ASK A COP — Is daytime driving OK for vehicle without headlights?

Published 12:02 am Wednesday, February 15, 2023

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Roger from West Orange asks: My friend hs a vehicle, and the headlights don’t work. He only drives in the daytime because his lights don’t come on at night. Is it OK for him to drive his car in the daytime only since there’s no need for his lights?

Answer: That vehicle should not be driven on the roads of Texas until the necessary repairs are made to the headlamps. I know it seems to be an easy fix to refrain from driving at night because other than the headlamps everything on the vehicle is operating correctly. But your friend is in violation of Texas Transportation Code if he only drives in the daytime. Headlamps are a state-inspected item, and therefore should not be taken lightheartedly. Consider this, your friend cannot assure himself that darkness from inclement weather or time of day will not catch him away from home.

Officer Rickey Antoine

Walter from Nederland asks: Is it legal to make a U-Turn at a signal intersection? If so, when is it permissible to make a U-Turn at an intersection? Thanks in advance for all of the wonderful information you deliver to readers on a weekly basis.

Answer: Yes, U-Turns are permitted at signal intersections as long as they can be performed safely. If there’s a barrier or boulevard between you and the opposite direction you desire to go, you must wait until your traffic signal turns green. So, if you desire to make a U-Turn at an intersection, know that it’s permissible as long as it is done safely. I will add you can make a U-Turn at a signal intersection on a red light.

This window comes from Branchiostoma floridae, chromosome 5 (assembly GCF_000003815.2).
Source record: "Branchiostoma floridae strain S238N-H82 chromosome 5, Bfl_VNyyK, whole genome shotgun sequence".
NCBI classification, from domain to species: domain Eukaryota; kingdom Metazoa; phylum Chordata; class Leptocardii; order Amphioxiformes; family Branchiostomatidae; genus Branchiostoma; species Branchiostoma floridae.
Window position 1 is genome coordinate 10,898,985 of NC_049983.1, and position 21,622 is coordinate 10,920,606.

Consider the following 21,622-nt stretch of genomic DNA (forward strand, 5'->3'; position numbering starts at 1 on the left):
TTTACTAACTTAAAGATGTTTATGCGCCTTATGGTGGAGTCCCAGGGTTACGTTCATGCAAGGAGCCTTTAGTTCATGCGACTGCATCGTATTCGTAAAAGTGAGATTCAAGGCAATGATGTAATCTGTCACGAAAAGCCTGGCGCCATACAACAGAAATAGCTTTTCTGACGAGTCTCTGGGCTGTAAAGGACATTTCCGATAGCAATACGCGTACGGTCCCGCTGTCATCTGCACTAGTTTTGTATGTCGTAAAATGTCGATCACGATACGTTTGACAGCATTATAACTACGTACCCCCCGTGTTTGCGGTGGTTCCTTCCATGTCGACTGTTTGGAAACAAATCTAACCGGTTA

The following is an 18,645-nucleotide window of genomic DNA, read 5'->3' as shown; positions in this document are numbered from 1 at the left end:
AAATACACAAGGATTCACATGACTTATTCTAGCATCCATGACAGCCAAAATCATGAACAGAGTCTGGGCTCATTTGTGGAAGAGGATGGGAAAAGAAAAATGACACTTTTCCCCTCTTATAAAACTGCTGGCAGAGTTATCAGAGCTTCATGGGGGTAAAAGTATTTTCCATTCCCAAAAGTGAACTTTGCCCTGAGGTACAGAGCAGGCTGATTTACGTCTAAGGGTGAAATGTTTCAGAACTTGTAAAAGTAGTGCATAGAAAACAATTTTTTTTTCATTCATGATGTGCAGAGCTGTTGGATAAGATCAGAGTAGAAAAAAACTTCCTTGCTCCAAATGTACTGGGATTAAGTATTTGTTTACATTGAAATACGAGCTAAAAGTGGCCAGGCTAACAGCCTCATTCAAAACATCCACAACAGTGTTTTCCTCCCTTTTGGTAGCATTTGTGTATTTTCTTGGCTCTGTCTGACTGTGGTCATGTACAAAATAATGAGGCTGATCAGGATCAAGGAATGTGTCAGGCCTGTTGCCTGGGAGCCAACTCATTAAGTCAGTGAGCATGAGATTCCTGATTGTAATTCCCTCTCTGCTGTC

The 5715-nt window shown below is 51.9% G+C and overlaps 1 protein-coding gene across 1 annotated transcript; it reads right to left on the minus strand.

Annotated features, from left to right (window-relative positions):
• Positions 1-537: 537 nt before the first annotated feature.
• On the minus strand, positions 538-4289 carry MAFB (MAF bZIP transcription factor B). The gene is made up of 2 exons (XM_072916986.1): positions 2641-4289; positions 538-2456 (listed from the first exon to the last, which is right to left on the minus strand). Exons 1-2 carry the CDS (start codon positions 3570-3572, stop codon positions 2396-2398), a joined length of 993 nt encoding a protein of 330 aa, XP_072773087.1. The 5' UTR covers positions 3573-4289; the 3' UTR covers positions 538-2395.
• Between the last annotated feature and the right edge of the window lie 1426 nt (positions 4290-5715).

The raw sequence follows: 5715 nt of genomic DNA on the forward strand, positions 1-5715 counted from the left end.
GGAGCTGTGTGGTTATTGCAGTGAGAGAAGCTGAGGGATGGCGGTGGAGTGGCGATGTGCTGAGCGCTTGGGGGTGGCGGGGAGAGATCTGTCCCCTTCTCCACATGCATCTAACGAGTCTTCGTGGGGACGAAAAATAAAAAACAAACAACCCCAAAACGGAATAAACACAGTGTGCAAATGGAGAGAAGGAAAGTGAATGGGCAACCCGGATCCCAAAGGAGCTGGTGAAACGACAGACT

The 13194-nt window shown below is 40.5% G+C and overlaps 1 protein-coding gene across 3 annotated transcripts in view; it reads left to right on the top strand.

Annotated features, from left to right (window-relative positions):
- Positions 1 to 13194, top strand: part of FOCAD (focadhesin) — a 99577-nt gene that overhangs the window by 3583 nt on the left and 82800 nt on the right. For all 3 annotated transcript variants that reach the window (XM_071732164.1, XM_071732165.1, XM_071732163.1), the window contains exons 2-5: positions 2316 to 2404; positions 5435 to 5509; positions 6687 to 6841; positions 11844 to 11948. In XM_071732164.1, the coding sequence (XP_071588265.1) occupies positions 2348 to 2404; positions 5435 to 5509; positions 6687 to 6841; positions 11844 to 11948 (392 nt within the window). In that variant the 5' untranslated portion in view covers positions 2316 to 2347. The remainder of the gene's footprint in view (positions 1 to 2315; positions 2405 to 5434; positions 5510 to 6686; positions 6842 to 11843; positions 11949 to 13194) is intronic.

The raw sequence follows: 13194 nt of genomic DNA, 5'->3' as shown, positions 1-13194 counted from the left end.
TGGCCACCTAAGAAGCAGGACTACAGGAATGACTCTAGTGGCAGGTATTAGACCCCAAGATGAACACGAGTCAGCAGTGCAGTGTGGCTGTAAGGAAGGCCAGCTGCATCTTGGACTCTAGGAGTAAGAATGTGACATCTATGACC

Mark from Port Arthur asks: You have started a debate on my job about driving under the influence, and the topic is refusing to blow. My co-worker told me he was arrested for DWI 12 years ago and beat it because he refused to blow. There’s another co-worker who told me you cannot refuse to blow. Is this true? I always had the understanding I couldn’t refuse an officer to blow. Thanks for any information to help us.

Answer: I’m glad you asked that question because in the state of Texas, as well as the rest of the states in this great nation, DWIs are a very serious crime. Driving while intoxicated puts many people in danger of injuries or death and takes lives of motorists unnecessarily every year. There is always a misunderstanding that goes along with the arrest of suspected drunk drivers. In Texas, when you apply or sign for a driver’s license, you give implied consent that you will cooperate with the arresting officer in Texas when he requests for blood or breath to determine your blood-alcohol content. This is done if you are lawfully stopped in suspicion for driving while intoxicated. Yes, the implied consent law is automatically agreed on, but you have a right to refuse the officer’s request to blow or give blood. There was a time when a person accused of driving while intoxicated could refuse to blow (give a sample of his/her breath) to determine if they are over the legal limit as provided by the Texas Transportation Code. You can be taken to a medical facility with trained medical personnel, and they will take your blood whether you’re willing or not. You can’t refuse once a warrant for your blood is issued. Many believe that’s quite excessive to determine whether someone is intoxicated while operating a motor vehicle. My answer is, tell that to someone who has lost a loved one at the hands of an intoxicated driver. The best thing to do is DON’T DRIVE WHILE INTOXICATED! If a driver refuses the officer’s request to blow or blood, that will come with a penalty that will result in an automatic 180-day suspension of the license. If this was not a first rodeo, the suspension can be up to 2 years.

Join Me, Officer Antoine and the CREW Stephen “Buzzard Boots” Mosley, Lelo “mouth of Hwy 69/73” I Washington & Tejas “Lil Man”Morning Star for Ask A Cop live on KSAP 96.9 FM The Breeze every Tuesday from 1 to 3 p.m. and beyond. Call in questions at 409-982-0247. You can also email questions to or leave a voicemail at 409-983-8673. Mail them to Ofc. Rickey Antoine, 645 4th Street, Port Arthur, Texas, 77640. If you happen to see me in public, you can always “Ask A Cop!”